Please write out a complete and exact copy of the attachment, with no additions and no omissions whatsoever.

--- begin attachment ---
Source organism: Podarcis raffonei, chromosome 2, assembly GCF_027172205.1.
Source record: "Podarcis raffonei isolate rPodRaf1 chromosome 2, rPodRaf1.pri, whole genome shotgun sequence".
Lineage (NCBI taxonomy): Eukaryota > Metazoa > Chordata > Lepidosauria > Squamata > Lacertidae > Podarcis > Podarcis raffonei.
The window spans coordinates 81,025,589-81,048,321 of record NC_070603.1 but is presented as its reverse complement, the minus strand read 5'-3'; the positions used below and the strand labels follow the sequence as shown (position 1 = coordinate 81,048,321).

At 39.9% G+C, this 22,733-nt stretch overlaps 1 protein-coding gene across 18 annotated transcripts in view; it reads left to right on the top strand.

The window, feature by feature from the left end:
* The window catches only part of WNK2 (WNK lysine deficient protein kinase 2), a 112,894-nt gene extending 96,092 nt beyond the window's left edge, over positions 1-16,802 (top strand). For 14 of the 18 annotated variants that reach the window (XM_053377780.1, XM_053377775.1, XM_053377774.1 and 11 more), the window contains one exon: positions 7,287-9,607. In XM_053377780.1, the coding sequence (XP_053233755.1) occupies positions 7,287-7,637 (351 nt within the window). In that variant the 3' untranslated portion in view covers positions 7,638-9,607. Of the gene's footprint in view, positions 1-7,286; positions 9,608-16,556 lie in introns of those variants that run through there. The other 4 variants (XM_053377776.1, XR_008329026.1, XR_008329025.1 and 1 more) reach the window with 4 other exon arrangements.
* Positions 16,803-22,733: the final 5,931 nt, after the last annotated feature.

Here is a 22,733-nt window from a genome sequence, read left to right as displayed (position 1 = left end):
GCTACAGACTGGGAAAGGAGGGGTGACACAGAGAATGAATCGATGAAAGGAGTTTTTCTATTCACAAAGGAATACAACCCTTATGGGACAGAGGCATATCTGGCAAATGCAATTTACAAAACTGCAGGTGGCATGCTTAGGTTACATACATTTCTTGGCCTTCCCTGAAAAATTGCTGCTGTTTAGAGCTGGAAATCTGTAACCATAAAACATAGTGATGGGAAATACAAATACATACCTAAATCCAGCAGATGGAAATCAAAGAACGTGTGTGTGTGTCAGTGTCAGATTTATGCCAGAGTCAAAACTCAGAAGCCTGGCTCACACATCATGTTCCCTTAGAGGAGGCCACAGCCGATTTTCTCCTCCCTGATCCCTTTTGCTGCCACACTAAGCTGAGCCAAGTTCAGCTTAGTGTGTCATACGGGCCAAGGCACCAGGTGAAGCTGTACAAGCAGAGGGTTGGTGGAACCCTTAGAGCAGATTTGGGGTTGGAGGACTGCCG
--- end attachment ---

Source organism: Podarcis raffonei, chromosome 2, assembly GCF_027172205.1.
Source record: "Podarcis raffonei isolate rPodRaf1 chromosome 2, rPodRaf1.pri, whole genome shotgun sequence".
Lineage (NCBI taxonomy): Eukaryota > Metazoa > Chordata > Lepidosauria > Squamata > Lacertidae > Podarcis > Podarcis raffonei.
The window spans coordinates 81,025,589-81,048,321 of record NC_070603.1 but is presented as its reverse complement, the minus strand read 5'-3'; the positions used below and the strand labels follow the sequence as shown (position 1 = coordinate 81,048,321).

At 39.9% G+C, this 22,733-nt stretch overlaps 1 protein-coding gene across 18 annotated transcripts in view; it reads left to right on the top strand.

The window, feature by feature from the left end:
* The window catches only part of WNK2 (WNK lysine deficient protein kinase 2), a 112,894-nt gene extending 96,092 nt beyond the window's left edge, over positions 1-16,802 (top strand). For 14 of the 18 annotated variants that reach the window (XM_053377780.1, XM_053377775.1, XM_053377774.1 and 11 more), the window contains one exon: positions 7,287-9,607. In XM_053377780.1, the coding sequence (XP_053233755.1) occupies positions 7,287-7,637 (351 nt within the window). In that variant the 3' untranslated portion in view covers positions 7,638-9,607. Of the gene's footprint in view, positions 1-7,286; positions 9,608-16,556 lie in introns of those variants that run through there. The other 4 variants (XM_053377776.1, XR_008329026.1, XR_008329025.1 and 1 more) reach the window with 4 other exon arrangements.
* Positions 16,803-22,733: the final 5,931 nt, after the last annotated feature.

Here is a 22,733-nt window from a genome sequence, read left to right as displayed (position 1 = left end):
GCTACAGACTGGGAAAGGAGGGGTGACACAGAGAATGAATCGATGAAAGGAGTTTTTCTATTCACAAAGGAATACAACCCTTATGGGACAGAGGCATATCTGGCAAATGCAATTTACAAAACTGCAGGTGGCATGCTTAGGTTACATACATTTCTTGGCCTTCCCTGAAAAATTGCTGCTGTTTAGAGCTGGAAATCTGTAACCATAAAACATAGTGATGGGAAATACAAATACATACCTAAATCCAGCAGATGGAAATCAAAGAACGTGTGTGTGTGTCAGTGTCAGATTTATGCCAGAGTCAAAACTCAGAAGCCTGGCTCACACATCATGTTCCCTTAGAGGAGGCCACAGCCGATTTTCTCCTCCCTGATCCCTTTTGCTGCCACACTAAGCTGAGCCAAGTTCAGCTTAGTGTGTCATACGGGCCAAGGCACCAGGTGAAGCTGTACAAGCAGAGGGTTGGTGGAACCCTTAGAGCAGATTTGGGGTTGGAGGACTGCCG